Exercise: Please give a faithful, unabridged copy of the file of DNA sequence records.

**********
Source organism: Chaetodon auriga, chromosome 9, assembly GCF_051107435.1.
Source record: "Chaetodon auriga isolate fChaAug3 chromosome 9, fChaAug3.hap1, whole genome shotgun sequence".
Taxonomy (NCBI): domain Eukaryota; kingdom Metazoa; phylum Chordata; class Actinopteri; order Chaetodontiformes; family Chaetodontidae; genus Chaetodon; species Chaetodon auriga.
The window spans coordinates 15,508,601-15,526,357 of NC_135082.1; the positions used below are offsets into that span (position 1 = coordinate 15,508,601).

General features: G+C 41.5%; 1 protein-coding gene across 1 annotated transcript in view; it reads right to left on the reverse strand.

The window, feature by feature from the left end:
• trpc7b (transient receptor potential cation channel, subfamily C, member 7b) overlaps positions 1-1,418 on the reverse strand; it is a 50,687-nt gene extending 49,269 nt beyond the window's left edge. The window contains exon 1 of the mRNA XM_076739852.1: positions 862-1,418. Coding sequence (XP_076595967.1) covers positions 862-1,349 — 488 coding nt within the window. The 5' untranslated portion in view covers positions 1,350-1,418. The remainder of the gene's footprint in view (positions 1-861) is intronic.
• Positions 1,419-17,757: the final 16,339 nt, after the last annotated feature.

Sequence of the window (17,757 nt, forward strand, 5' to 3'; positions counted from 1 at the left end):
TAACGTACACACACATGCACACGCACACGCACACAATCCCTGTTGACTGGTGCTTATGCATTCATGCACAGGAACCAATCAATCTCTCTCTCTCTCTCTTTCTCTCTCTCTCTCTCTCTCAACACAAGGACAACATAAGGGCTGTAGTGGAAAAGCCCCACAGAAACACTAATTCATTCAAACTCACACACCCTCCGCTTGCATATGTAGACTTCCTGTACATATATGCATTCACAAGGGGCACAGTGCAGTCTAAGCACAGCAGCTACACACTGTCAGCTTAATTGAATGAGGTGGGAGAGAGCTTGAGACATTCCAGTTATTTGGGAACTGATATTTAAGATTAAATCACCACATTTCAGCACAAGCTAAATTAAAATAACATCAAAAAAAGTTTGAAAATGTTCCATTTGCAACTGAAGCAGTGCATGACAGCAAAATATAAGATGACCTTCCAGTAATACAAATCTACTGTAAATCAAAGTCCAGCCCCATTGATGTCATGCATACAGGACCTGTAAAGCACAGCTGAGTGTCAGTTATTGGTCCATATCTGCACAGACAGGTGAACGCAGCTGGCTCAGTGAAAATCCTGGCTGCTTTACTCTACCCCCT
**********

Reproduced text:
Source organism: Chaetodon auriga, chromosome 9, assembly GCF_051107435.1.
Source record: "Chaetodon auriga isolate fChaAug3 chromosome 9, fChaAug3.hap1, whole genome shotgun sequence".
Taxonomy (NCBI): domain Eukaryota; kingdom Metazoa; phylum Chordata; class Actinopteri; order Chaetodontiformes; family Chaetodontidae; genus Chaetodon; species Chaetodon auriga.
The window spans coordinates 15,508,601-15,526,357 of NC_135082.1; the positions used below are offsets into that span (position 1 = coordinate 15,508,601).

General features: G+C 41.5%; 1 protein-coding gene across 1 annotated transcript in view; it reads right to left on the reverse strand.

The window, feature by feature from the left end:
• trpc7b (transient receptor potential cation channel, subfamily C, member 7b) overlaps positions 1-1,418 on the reverse strand; it is a 50,687-nt gene extending 49,269 nt beyond the window's left edge. The window contains exon 1 of the mRNA XM_076739852.1: positions 862-1,418. Coding sequence (XP_076595967.1) covers positions 862-1,349 — 488 coding nt within the window. The 5' untranslated portion in view covers positions 1,350-1,418. The remainder of the gene's footprint in view (positions 1-861) is intronic.
• Positions 1,419-17,757: the final 16,339 nt, after the last annotated feature.

Sequence of the window (17,757 nt, forward strand, 5' to 3'; positions counted from 1 at the left end):
TAACGTACACACACATGCACACGCACACGCACACAATCCCTGTTGACTGGTGCTTATGCATTCATGCACAGGAACCAATCAATCTCTCTCTCTCTCTCTTTCTCTCTCTCTCTCTCTCTCAACACAAGGACAACATAAGGGCTGTAGTGGAAAAGCCCCACAGAAACACTAATTCATTCAAACTCACACACCCTCCGCTTGCATATGTAGACTTCCTGTACATATATGCATTCACAAGGGGCACAGTGCAGTCTAAGCACAGCAGCTACACACTGTCAGCTTAATTGAATGAGGTGGGAGAGAGCTTGAGACATTCCAGTTATTTGGGAACTGATATTTAAGATTAAATCACCACATTTCAGCACAAGCTAAATTAAAATAACATCAAAAAAAGTTTGAAAATGTTCCATTTGCAACTGAAGCAGTGCATGACAGCAAAATATAAGATGACCTTCCAGTAATACAAATCTACTGTAAATCAAAGTCCAGCCCCATTGATGTCATGCATACAGGACCTGTAAAGCACAGCTGAGTGTCAGTTATTGGTCCATATCTGCACAGACAGGTGAACGCAGCTGGCTCAGTGAAAATCCTGGCTGCTTTACTCTACCCCCT